Copper is one of the most widely used metals on the planet, and has been for more than 10,000 years. It’s history is rich and distinctive as its unique colour, and it is now indispensable in modern society.
In this infographic we explore why copper prices have increased by 4x over the course of 10 years. Major factors include lower ore grades, exploration pushed to higher risk areas of the globe, and growing Chinese demand.
The Fundamentals of Copper
Copper, copper, copper and even more copper! A surge in the levels of supply coupled with a fall in demand, has greatly influenced the price level of Copper in previous months. It is currently facing downward pressures from the market since data releases on weakening demand for the metal in China.
You may be wondering where the link lies between Copper and China? Well the main link derives from China’s massive industrialization process, taking into account the extensive use of this malleable metal in infrastructure such as electrical equipment, buildings, plumbing and ship building. China’s copper usage increased by 5.1 million metric tons (million mt) making it the world’s biggest consumer – according to USITC Executive Briefings on Trade. Therefore, changes in China’s domestic market conditions can markedly influence Copper’s world price.
The fall in China’s demand is rooted from the oversupply of copper within the market. Evidence has shown transportation of excess copper from China to other countries in Asia which are then stored in warehouses for future use.
Conflicts between “Fundamentals” and the true Fundamentals
Surprisingly we are in a situation, where despite the bearish sentiment aligned with Copper futures, the metal has managed to keep itself on steady grounds as it continuously holds above two month low. Could this be a sign of a steady pickup in demand?
If we take a look at the data produced by FastMarkets forecasts we can see that production and consumption had both risen since 2015, however with consumption positioned higher at 23.34 with an overall balance of -0.17.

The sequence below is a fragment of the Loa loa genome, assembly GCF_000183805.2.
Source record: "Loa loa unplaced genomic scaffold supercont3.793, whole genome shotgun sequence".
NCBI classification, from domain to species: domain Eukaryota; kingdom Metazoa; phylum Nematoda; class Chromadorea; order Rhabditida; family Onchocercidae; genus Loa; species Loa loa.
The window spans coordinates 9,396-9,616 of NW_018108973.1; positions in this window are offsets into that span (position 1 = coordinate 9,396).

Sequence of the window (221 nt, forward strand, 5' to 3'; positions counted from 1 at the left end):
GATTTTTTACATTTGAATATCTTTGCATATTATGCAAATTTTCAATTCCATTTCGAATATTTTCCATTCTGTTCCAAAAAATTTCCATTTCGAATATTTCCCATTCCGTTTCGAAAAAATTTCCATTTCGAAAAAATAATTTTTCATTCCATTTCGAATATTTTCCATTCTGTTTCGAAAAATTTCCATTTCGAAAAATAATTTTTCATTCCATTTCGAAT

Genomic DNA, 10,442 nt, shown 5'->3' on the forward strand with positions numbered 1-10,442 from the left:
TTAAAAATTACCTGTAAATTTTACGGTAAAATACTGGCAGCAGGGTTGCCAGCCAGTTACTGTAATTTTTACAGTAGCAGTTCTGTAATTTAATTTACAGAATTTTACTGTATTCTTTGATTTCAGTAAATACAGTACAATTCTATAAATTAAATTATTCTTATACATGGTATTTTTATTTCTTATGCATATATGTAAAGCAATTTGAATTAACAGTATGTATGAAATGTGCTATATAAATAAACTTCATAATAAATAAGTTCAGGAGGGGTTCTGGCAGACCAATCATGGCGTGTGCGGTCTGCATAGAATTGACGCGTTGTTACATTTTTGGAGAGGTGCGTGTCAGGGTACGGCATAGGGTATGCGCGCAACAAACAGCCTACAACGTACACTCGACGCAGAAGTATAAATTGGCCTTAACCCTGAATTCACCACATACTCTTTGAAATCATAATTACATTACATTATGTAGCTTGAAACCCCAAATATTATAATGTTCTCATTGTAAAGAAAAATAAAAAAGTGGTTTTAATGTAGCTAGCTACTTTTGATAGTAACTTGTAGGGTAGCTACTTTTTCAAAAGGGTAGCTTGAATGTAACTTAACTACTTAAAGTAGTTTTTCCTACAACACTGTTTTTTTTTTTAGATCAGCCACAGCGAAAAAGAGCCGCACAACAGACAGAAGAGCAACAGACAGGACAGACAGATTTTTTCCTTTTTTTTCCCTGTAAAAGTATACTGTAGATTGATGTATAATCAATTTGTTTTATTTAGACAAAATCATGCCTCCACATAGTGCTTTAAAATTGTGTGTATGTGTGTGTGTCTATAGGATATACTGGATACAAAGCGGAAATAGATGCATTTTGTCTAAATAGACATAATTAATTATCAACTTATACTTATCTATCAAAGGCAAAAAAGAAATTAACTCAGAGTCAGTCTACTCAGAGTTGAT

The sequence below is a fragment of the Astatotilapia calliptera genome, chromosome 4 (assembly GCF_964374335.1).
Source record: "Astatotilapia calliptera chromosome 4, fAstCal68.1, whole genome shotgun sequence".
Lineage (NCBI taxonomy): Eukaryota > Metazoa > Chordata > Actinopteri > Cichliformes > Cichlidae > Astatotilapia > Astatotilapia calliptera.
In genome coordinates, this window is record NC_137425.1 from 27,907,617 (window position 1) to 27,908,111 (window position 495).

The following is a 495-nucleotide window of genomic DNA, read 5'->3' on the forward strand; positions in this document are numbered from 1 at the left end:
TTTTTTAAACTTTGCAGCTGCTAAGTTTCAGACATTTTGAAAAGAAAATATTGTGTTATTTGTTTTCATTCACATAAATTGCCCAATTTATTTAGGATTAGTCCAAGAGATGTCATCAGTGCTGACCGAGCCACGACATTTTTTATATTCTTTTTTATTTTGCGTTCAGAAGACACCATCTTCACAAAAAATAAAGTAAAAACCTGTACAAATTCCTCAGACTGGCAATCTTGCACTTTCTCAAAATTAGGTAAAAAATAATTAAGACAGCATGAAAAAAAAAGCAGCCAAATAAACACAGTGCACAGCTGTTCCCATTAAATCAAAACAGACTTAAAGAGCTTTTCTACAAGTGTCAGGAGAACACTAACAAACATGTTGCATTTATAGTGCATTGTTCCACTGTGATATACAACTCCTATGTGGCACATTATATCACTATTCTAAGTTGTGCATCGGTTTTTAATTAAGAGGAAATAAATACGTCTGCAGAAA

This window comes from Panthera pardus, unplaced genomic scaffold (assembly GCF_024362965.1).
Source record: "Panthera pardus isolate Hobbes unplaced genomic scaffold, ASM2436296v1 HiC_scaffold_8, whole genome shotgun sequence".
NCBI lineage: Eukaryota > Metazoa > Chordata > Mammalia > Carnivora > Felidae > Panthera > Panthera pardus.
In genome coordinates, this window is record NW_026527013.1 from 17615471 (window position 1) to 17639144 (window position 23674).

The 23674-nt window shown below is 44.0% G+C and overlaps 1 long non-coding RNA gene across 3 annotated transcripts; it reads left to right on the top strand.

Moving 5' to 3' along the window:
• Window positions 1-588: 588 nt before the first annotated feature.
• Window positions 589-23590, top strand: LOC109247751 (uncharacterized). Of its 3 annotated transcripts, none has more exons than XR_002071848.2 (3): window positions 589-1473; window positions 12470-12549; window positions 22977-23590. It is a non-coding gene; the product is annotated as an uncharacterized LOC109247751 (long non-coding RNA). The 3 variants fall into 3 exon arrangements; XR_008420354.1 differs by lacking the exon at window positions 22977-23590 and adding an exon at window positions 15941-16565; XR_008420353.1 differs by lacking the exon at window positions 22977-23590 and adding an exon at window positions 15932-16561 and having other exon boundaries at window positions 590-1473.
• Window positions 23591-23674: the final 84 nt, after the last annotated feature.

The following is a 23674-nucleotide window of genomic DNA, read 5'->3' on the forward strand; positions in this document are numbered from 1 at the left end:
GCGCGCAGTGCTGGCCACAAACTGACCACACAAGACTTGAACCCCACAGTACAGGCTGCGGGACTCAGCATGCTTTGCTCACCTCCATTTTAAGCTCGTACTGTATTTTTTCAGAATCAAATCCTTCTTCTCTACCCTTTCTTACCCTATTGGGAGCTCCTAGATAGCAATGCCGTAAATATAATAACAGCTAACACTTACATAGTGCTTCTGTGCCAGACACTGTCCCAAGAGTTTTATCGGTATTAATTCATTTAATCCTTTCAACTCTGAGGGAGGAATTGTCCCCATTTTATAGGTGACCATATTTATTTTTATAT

This leaves us having to reconsider the extent of this “Supply surge” and falling demand. As traders and investors we need to be careful. Fundamental news release is not always the way the market is truly trending. Whether you’re a longer-term or shorter-term trader, watching the news is actually likely to work against you, rather than for you!
The weakness late last year caused by negative sentiment led to the market ignoring the supply responses that had started and that were added to in January, when China’s State Reserved Bureau agreed to boost stockpiles, and major Chinese smelters agreeing to drastically reduce production by about 20% for 2016. At this point the fundamentals begin to clash with each other and you are left wondering, which direction will copper actually break to?
The Technical’s of Copper
Let us take a quick detour into a more technical view in order to help ease your thought process a little bit. Feel free to click on the chart which should take you to the live price action of my technical analysis on Tradingview.
The outlook of copper towards 2017 strongly focuses on a potential position of a symmetrical triangle formation, often referred to as the coil. The two trend lines formed converge, which gives lead to a potential continuation of the heavily bearish sentiment since mid-August 2016. Although there have been instances where this symmetrical pattern has determined a trend reversal, the fundamentals previously taken into consideration show that a continuation is highly likely but we can’t be too confident. A firm break of the trend either side will definitely help to reassure a potential trade with copper.
Within the shorter time frames, there is evidence of consolidation with price action remaining between resistance level 2.0900 and support level 2.07500 over the past few days. Should we break from the trend early than expected, we may indeed be testing lower levels in this bearish outlook even before the start of 2017.
Copper is definitely one to keep on your watch list! Although we have seen weak movements in assets such as copper and falling prices, which have led to a general negative sentiment around investors. There could definitely be scope for major movements in the following year as institutional investors begin to take advantage of the lower prices before major volatility.
Credit Emmanuel Akanbi